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Review

PTEN Hamartoma Tumor Syndrome: A Clinical Overview

Division of Human Genetics, Department of Internal Medicine and Comprehensive Cancer Center, The Ohio State University, Columbus, OH 43221, USA
Cancers 2019, 11(6), 844; https://doi.org/10.3390/cancers11060844
Received: 9 May 2019 / Revised: 13 June 2019 / Accepted: 14 June 2019 / Published: 18 June 2019
(This article belongs to the Special Issue PTEN: A Multifaceted Tumor Suppressor)

Abstract

:
The phosphatase and tensin homolog (PTEN) hamartoma tumor syndrome (PHTS) is a grouping of related genetic disorders that has been linked to germline mutations in the PTEN gene. These disorders include Cowden syndrome (CS), Bannayan–Riley–Ruvalcaba syndrome, adult Lhermitte–Duclos disease, and autism spectrum disorders associated with macrocephaly. The majority of the clinical information available on PHTS, however, is related to individuals diagnosed with CS. There is still much to be learned about this disorder, since diagnostic criteria for CS were only established in 1996, before the identification of the PTEN gene, and were based primarily on features seen in cases reported in the existing literature. More recently, however, data from several large series of patients have shown that a number of the clinical features associated with PTEN mutations are either more or less common than previously reported. In addition, we now know that only about 30–35% of patients meeting clinical diagnostic criteria for Cowden syndrome actually have a detectable PTEN mutation. Thus, our understanding of PTEN-related diseases and their management has evolved significantly over time. The United States National Comprehensive Cancer Network (NCCN) has produced and regularly updates practice guidelines which include clinical diagnostic criteria as well as guidelines for PTEN testing and management of patients with mutations. This review will summarize the overall literature on PHTS as well as recent findings which are broadening our understanding of this set of disorders.

1. Introduction

PTEN hamartoma tumor syndrome (PHTS) refers to a spectrum of disorders that have been linked to germline mutations in the PTEN gene. These include Cowden syndrome, Bannayan-Riley-Ruvalcaba syndrome, adult Lhermitte–Duclos disease, and autism spectrum disorders associated with macrocephaly. The majority of the published data, however, address patients with Cowden syndrome, and risks must be extrapolated to the other conditions. To date there is insufficient evidence of a correlation between specific PTEN mutations and clinical presentations.
Cowden syndrome (CS) is a rare, multi-system disease that was first described in one family in 1963 [1]. It entails increased risks for malignancies of a number of organs (particularly breast, thyroid and endometrium) and benign overgrowth of a number of tissues (skin, colon, thyroid, etc.). Germline PTEN mutations were first reported in individuals with CS in 1997 [2,3].
Bannayan-Riley-Ruvalcaba syndrome (BRRS) is a rare pediatric disorder that was initially felt to be distinct from CS. The most common clinical features include macrocephaly, hamartomatous intestinal polyps, lipomas, and pigmented macules on the penis. Other reported features include developmental delay, vascular anomalies, large birth weight, and joint hyperextensibility [4]. BRRS has been shown to be allelic to CS, with approximately 60% of patients having PTEN mutations [5,6]. No other genes are known to cause BRRS. However, there are relatively few data on the clinical features of BRRS patients with documented PTEN mutations [7].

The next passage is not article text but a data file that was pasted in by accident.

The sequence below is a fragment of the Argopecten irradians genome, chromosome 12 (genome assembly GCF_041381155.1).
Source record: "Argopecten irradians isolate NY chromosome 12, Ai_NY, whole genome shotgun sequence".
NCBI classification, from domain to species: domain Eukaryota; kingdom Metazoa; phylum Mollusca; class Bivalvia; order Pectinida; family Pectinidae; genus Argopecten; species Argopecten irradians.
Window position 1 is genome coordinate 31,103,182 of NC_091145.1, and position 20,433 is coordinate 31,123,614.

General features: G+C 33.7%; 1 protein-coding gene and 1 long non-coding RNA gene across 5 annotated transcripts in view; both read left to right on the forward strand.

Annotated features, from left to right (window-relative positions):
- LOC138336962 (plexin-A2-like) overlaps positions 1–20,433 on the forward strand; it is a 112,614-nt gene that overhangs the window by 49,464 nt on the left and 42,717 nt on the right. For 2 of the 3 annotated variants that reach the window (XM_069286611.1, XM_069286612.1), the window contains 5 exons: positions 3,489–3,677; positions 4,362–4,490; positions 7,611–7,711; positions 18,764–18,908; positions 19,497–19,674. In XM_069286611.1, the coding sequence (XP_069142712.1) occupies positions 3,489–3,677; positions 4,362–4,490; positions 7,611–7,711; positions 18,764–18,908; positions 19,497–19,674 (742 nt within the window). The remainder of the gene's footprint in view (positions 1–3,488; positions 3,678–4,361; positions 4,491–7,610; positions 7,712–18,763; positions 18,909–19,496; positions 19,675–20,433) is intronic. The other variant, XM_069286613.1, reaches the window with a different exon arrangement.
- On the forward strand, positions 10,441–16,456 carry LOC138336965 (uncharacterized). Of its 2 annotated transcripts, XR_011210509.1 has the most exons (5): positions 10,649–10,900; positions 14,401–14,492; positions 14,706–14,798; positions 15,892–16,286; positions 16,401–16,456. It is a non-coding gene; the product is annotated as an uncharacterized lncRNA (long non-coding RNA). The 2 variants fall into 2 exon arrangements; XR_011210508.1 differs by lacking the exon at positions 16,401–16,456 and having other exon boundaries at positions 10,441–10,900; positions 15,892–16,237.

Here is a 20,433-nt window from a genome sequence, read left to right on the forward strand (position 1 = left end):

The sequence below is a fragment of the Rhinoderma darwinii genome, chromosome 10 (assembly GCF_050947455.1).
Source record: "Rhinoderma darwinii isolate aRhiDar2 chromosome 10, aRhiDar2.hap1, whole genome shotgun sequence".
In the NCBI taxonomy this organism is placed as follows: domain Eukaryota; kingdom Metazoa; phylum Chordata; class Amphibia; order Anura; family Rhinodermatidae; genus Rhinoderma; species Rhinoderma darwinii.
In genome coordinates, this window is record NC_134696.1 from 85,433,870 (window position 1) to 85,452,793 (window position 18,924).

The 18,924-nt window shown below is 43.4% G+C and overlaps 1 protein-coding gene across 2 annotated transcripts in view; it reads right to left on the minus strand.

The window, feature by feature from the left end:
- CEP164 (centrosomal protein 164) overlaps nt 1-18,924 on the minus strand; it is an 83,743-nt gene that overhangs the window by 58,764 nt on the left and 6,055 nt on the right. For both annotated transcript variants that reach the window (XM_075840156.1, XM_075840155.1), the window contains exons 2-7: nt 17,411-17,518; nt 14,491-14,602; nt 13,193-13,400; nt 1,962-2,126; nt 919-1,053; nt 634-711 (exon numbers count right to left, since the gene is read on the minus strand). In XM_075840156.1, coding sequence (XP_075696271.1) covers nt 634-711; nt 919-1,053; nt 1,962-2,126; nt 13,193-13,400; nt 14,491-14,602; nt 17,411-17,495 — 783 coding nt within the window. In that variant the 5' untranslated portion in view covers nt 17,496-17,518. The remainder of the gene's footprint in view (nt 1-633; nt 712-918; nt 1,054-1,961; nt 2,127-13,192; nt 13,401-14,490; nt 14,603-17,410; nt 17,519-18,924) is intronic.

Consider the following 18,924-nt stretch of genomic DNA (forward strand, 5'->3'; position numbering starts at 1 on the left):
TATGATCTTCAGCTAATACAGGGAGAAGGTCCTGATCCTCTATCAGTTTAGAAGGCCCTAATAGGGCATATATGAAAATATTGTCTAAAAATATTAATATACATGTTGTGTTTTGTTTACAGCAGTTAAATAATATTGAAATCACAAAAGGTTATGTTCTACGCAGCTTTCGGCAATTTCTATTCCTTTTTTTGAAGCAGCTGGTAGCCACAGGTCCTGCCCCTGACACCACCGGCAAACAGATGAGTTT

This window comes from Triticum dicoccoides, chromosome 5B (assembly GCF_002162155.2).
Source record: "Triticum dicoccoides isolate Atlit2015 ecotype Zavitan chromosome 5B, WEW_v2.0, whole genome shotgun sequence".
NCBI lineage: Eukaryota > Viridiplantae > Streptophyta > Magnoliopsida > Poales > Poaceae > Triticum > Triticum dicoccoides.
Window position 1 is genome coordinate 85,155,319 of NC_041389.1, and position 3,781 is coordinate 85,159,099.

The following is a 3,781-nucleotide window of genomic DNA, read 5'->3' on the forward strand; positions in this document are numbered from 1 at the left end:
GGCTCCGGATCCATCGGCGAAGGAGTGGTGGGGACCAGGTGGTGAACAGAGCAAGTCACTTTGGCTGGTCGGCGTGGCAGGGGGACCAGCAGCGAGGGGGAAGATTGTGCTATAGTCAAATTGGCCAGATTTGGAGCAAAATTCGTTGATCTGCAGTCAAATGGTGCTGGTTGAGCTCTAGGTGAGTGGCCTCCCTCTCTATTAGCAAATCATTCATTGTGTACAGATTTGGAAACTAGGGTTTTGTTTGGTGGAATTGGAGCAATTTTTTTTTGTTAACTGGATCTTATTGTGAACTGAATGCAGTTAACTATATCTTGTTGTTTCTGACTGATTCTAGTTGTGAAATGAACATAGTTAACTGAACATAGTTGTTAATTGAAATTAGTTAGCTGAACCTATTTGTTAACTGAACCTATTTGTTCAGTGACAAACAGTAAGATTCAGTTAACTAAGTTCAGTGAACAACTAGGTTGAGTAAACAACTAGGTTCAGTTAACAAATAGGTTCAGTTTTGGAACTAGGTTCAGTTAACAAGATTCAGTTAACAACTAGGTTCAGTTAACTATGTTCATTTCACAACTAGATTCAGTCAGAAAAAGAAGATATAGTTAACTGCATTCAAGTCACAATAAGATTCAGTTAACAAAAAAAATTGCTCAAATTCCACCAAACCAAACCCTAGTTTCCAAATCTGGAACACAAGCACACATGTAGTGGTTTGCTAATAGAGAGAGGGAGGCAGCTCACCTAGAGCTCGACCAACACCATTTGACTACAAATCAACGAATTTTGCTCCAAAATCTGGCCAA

There is broad variability in the clinical presentation of patients with PTEN mutations, even between patients with the same mutation and patients in the same family. Indeed, families have been reported in which one or more individuals met CS diagnostic criteria while others met BRRS criteria [5,8,9,10]. While a clear genotype/phenotype correlation has not been shown with PTEN, there is some evidence that mutations leading to stable but inactive proteins produce a more severe phenotype than mutations leading to proteins with partially retained function [11]. Spinelli et al. reported that all seven autism-associated mutations that they studied led to proteins that retained the ability to suppress AKT signaling [12]. Studies in mice suggest that tumor presentation is dependent on the genetic background of the animal, but the implications for humans with PTEN mutations are unclear [13].
Consensus diagnostic criteria for CS were initially established in 1996 by an international research consortium. This was prior to identification of the CS gene and the criteria were based upon early clinical experience and compilations of cases published in the literature, with their inherent ascertainment biases [14]. The single largest patient series in any of these reports comprised 21 patients [15]. It was not until 2013 that an evidence-based review led to a significant revision of the diagnostic criteria (summarized in Table 1), which were then adopted by the U.S. National Comprehensive Cancer Network [16,17].
It was initially reported, based on small series, that PTEN mutations were found in 80% of patients with CS [3,18]. More recently, in much larger cohorts, PTEN mutations have been found in only 30–35% of patients meeting consortium diagnostic criteria and in 23/42 (55%) patients with a clinical diagnosis of BRRS [6,19]. Importantly, 63/172 (37%) patients with mutations in one of these studies did not meet diagnostic criteria for either CS or BRRS [6]. It is estimated that at least 11%, and perhaps as many as 48%, of patients have de novo mutations [20].